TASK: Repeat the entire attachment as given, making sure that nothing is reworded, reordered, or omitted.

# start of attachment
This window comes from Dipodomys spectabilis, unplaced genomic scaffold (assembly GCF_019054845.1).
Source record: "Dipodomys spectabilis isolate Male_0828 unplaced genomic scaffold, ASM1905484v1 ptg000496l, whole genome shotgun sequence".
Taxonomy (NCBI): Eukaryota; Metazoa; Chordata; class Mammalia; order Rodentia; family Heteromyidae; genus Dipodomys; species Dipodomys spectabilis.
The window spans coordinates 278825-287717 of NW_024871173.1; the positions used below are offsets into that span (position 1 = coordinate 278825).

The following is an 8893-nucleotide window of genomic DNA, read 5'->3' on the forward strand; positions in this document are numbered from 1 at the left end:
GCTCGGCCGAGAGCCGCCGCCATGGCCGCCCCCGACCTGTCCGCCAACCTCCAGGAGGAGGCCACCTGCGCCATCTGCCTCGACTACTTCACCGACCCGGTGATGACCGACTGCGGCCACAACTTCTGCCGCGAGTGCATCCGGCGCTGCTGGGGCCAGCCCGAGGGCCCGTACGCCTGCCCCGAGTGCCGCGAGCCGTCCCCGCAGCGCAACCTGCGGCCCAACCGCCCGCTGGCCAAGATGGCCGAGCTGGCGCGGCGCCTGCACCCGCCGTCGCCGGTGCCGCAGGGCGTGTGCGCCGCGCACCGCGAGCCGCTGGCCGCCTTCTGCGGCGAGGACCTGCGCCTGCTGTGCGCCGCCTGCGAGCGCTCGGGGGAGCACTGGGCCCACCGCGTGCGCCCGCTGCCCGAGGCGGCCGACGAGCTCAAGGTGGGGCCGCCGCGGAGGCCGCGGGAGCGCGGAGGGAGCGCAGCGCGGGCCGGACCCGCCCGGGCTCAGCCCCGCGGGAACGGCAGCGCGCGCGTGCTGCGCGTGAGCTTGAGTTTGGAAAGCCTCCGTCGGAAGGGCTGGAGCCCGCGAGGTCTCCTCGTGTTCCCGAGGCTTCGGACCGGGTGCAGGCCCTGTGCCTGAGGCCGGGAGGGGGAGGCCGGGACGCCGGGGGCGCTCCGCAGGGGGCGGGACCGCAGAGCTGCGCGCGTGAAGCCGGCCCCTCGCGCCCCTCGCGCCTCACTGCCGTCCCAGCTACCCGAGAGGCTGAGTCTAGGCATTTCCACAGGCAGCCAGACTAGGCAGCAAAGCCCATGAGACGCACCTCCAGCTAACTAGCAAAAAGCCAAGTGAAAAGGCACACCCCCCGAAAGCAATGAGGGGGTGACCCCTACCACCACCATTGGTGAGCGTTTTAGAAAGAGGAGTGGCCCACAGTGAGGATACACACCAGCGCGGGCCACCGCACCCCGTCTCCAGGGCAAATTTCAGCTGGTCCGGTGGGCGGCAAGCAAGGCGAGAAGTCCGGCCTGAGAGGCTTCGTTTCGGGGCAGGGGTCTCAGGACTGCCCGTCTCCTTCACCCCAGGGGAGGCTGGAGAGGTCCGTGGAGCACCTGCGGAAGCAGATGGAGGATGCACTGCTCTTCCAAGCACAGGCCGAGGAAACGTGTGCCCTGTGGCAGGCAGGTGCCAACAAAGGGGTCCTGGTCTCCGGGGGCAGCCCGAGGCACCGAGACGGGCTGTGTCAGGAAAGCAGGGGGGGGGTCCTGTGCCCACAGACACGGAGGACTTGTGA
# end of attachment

This window comes from Dipodomys spectabilis, unplaced genomic scaffold (assembly GCF_019054845.1).
Source record: "Dipodomys spectabilis isolate Male_0828 unplaced genomic scaffold, ASM1905484v1 ptg000496l, whole genome shotgun sequence".
Taxonomy (NCBI): Eukaryota; Metazoa; Chordata; class Mammalia; order Rodentia; family Heteromyidae; genus Dipodomys; species Dipodomys spectabilis.
The window spans coordinates 278825-287717 of NW_024871173.1; the positions used below are offsets into that span (position 1 = coordinate 278825).

The following is an 8893-nucleotide window of genomic DNA, read 5'->3' on the forward strand; positions in this document are numbered from 1 at the left end:
GCTCGGCCGAGAGCCGCCGCCATGGCCGCCCCCGACCTGTCCGCCAACCTCCAGGAGGAGGCCACCTGCGCCATCTGCCTCGACTACTTCACCGACCCGGTGATGACCGACTGCGGCCACAACTTCTGCCGCGAGTGCATCCGGCGCTGCTGGGGCCAGCCCGAGGGCCCGTACGCCTGCCCCGAGTGCCGCGAGCCGTCCCCGCAGCGCAACCTGCGGCCCAACCGCCCGCTGGCCAAGATGGCCGAGCTGGCGCGGCGCCTGCACCCGCCGTCGCCGGTGCCGCAGGGCGTGTGCGCCGCGCACCGCGAGCCGCTGGCCGCCTTCTGCGGCGAGGACCTGCGCCTGCTGTGCGCCGCCTGCGAGCGCTCGGGGGAGCACTGGGCCCACCGCGTGCGCCCGCTGCCCGAGGCGGCCGACGAGCTCAAGGTGGGGCCGCCGCGGAGGCCGCGGGAGCGCGGAGGGAGCGCAGCGCGGGCCGGACCCGCCCGGGCTCAGCCCCGCGGGAACGGCAGCGCGCGCGTGCTGCGCGTGAGCTTGAGTTTGGAAAGCCTCCGTCGGAAGGGCTGGAGCCCGCGAGGTCTCCTCGTGTTCCCGAGGCTTCGGACCGGGTGCAGGCCCTGTGCCTGAGGCCGGGAGGGGGAGGCCGGGACGCCGGGGGCGCTCCGCAGGGGGCGGGACCGCAGAGCTGCGCGCGTGAAGCCGGCCCCTCGCGCCCCTCGCGCCTCACTGCCGTCCCAGCTACCCGAGAGGCTGAGTCTAGGCATTTCCACAGGCAGCCAGACTAGGCAGCAAAGCCCATGAGACGCACCTCCAGCTAACTAGCAAAAAGCCAAGTGAAAAGGCACACCCCCCGAAAGCAATGAGGGGGTGACCCCTACCACCACCATTGGTGAGCGTTTTAGAAAGAGGAGTGGCCCACAGTGAGGATACACACCAGCGCGGGCCACCGCACCCCGTCTCCAGGGCAAATTTCAGCTGGTCCGGTGGGCGGCAAGCAAGGCGAGAAGTCCGGCCTGAGAGGCTTCGTTTCGGGGCAGGGGTCTCAGGACTGCCCGTCTCCTTCACCCCAGGGGAGGCTGGAGAGGTCCGTGGAGCACCTGCGGAAGCAGATGGAGGATGCACTGCTCTTCCAAGCACAGGCCGAGGAAACGTGTGCCCTGTGGCAGGCAGGTGCCAACAAAGGGGTCCTGGTCTCCGGGGGCAGCCCGAGGCACCGAGACGGGCTGTGTCAGGAAAGCAGGGGGGGGGTCCTGTGCCCACAGACACGGAGGACTTGTGA